Tuesday, November 25, 2008

Wanna watch ‘I Spy’?

My friend who blogs as Intrepid Ideas just informed me that Hulu.com is streaming episodes of “I Spy.”

As a kid, I never watched “I Spy.” Not once. (I was hardcore into “Mission: Impossible” and “The Avengers,” but gave less than a damn about “The Man from U.N.C.L.E.” or “The Wild, Wild West.”)

Anyway, you know “I Spy” was a breakthrough, right? Bill Cosby was the first black actor with a lead role on a TV drama... and he won three Emmy Awards for his work.

I have embedded a complete episode of “I Spy” at the bottom of this page. Originally shown in 1965, this episode guest-stars Eartha Kitt as a strung-out nightclub singer in Hong Kong. (She acts and sings a couple of tunes!)

The script was written by Cosby’s co-star, Robert Culp. (Remember when Culp visited “The Cosby Show”?)

UPDATE (11/28/08): I just found out that Eartha Kitt was nominated for an Emmy Award for this performance.


cnulan said...

Man, I can't believe you just dissed my boys Jim West and Artemis Gordon???

Though Jules Verne would have to be given ultimate credit as the original steampunk, the notion 40 years ago that there was an undercurrent of high tech crime and criminality in the old west - James Bond meets the spaghetti western - was fly as hell. I loved me some Wild, Wild West.

Not to mention West's skintight pimp suits. That wardrobe had to have been a key influencer of Flagg Brothers and much else that followed in the 70's.

As for I Spy, I can't recall ever sitting through an entire episode, and given how excited and conscientious my parents were about "firsts" in any field of endeavor, and would have been glued to that show if it had any chops, I'm thinking that's a testament to its having been somewhat lame.

Like you, we were Mission Impossible addicts, Greg Morris was one of my mother's virtual sweeties and the Black Q/McGyver steez was cool as the bottom of a pillow.

I didn't get into the Avengers until a little later when they were in syndication. On any given saturday, if I was lucky, I'd see The Saint, The Avengers, and Wild, Wild West at my grandparents house.
They had the big console color teevee with big fat acoustic remote control. Those were the days...,

Vince Spence said...


Considering it was the mid-60's and we only had 5-6 total stations in the Balto-Wash area, you and I should not have been too picky about our shows. I Spy was huge. But, you and Craig are right - the competition was tough...

I do believe this show put Cosby on the entertainment map, not his Fat Albert show or his stand-up comedy albums, even though they were fabulous.

eeaster said...

Correction: Baltimore- Washington in the 60s was Ch. 2, Ch. 11, Ch. 13 and Channel 67 (PBS) on UHF - that was the full extent of it. Channels 45 and 20 came later.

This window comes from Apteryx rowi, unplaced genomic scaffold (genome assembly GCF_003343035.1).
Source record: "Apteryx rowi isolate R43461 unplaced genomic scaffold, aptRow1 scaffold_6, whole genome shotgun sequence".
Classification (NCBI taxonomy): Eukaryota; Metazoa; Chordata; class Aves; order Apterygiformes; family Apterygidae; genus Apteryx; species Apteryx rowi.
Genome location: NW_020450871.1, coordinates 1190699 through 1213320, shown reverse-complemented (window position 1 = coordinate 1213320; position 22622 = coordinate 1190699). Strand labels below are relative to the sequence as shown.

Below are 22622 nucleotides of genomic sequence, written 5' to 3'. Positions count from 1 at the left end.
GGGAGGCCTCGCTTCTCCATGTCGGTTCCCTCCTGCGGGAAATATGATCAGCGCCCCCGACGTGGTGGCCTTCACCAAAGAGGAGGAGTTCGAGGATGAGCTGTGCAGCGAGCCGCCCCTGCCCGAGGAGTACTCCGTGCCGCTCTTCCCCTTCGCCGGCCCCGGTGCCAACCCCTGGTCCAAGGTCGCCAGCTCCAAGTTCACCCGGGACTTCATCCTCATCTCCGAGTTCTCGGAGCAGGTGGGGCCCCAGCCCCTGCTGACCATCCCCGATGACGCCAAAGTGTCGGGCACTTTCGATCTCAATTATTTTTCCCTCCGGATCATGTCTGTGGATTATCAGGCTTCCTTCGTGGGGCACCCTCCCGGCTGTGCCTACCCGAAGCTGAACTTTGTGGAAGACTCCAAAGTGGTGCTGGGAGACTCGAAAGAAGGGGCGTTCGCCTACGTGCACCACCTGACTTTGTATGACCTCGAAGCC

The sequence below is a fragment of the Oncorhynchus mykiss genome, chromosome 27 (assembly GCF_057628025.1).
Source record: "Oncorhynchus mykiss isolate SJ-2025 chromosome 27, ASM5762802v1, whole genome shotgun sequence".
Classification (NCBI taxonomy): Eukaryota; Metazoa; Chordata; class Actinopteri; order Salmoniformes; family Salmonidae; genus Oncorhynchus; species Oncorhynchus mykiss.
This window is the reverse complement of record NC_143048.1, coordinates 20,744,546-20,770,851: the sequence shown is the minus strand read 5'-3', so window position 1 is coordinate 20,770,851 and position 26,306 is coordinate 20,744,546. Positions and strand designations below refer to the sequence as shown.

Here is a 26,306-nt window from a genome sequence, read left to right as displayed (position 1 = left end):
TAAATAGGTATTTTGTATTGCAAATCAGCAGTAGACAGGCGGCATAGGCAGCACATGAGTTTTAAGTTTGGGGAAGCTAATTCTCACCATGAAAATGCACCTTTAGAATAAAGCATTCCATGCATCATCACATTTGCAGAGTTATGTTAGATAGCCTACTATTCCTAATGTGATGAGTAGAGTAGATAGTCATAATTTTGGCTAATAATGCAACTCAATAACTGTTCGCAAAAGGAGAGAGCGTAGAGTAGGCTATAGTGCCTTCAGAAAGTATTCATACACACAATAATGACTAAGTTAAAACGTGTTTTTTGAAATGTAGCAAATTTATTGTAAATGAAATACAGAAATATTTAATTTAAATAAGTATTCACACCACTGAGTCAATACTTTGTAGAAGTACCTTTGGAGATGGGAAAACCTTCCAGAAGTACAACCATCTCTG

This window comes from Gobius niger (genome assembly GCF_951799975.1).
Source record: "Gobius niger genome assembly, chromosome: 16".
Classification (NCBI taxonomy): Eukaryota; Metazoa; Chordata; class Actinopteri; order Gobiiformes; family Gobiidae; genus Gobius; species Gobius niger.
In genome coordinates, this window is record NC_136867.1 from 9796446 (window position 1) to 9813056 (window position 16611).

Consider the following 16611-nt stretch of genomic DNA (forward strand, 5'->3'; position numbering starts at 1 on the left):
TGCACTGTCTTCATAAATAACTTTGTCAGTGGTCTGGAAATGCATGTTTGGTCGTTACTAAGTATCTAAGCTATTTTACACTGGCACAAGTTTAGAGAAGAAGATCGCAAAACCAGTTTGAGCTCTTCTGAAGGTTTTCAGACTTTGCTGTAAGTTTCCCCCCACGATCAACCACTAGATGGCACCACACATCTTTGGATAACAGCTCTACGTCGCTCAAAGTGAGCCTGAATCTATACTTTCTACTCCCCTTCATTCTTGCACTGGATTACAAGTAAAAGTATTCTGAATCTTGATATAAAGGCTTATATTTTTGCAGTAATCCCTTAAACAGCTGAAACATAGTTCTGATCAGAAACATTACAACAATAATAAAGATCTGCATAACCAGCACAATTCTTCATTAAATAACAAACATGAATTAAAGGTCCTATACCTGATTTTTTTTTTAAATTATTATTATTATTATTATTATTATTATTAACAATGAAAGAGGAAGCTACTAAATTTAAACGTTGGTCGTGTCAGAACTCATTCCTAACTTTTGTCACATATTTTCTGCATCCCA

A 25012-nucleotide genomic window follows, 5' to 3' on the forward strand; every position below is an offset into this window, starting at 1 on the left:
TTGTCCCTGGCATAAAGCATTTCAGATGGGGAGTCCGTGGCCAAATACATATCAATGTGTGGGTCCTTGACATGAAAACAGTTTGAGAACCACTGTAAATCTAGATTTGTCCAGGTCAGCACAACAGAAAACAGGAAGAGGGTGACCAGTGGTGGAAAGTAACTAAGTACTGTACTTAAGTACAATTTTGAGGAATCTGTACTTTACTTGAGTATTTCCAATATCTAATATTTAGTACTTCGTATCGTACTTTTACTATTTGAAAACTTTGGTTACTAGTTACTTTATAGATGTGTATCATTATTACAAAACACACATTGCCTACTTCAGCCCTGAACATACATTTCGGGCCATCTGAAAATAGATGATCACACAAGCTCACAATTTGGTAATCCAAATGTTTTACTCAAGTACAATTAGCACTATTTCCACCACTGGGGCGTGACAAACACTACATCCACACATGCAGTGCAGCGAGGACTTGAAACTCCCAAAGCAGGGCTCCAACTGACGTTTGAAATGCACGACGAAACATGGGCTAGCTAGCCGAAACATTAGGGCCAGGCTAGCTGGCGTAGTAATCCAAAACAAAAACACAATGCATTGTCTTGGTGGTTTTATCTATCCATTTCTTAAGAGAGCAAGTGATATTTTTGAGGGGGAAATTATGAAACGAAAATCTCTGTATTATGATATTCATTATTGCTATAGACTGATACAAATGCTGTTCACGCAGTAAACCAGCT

Anyhoo, I'm with Cnulan. Wild Wild West was and still is funky as hell. I was hurt by that stupid Will Smith movie. Plus WW West was first to employ an evil midget as a villian.

Another first for I Spy is that Cosby was the first Black man to strike a white man on TV, repeating Sidney Poitier's first on the big screen in The Defiant Ones.

cnulan said...

Dr. Miguelito Quixote Loveless

b'more sounds as bad as Wichita KS. (my hometown) back in the day.

Channel 3(NBC) Channel 10(ABC) and Channel 12(CBS) and then finally Channel 8 (KPTS) our PBS affiliate.

With UHF options, y'all enjoyed an embarrassment of programming riches.

Undercover Black Man said...

... an undercurrent of high tech crime and criminality in the old west - James Bond meets the spaghetti western - was fly as hell.

That's what I couldn't get my head around, CNu. I just couldn't grasp it conceptually.

Theme song was dope, though. I watched those opening titles a whole lot... then went on about my business.

Undercover Black Man said...

I do believe this show put Cosby on the entertainment map...

You're right about, Vince. Back in the mid-60s, a hit series would draw, like, 30 million pairs of eyeballs. Nothing else compared to that breadth and depth of exposure.

Of course, today, you're more likely to get famous on YouTube than starring in a primetime show.

Vince Spence said...

eeaster said...
Correction: Baltimore- Washington in the 60s was Ch. 2, Ch. 11, Ch. 13 and Channel 67 (PBS) on UHF - that was the full extent of it. Channels 45 and 20 came later.

Close, e

Balto-Wash area
Baltimore - 2,11,13
Washington - 4,5,7,9
plus WDCA (UHF)

I lived in southwest Baltimore and was lucky enough (with rabbit ears and tin foil) to get both cities, though the programming was virtually identical...

cnulan said...

Just found this out this morning;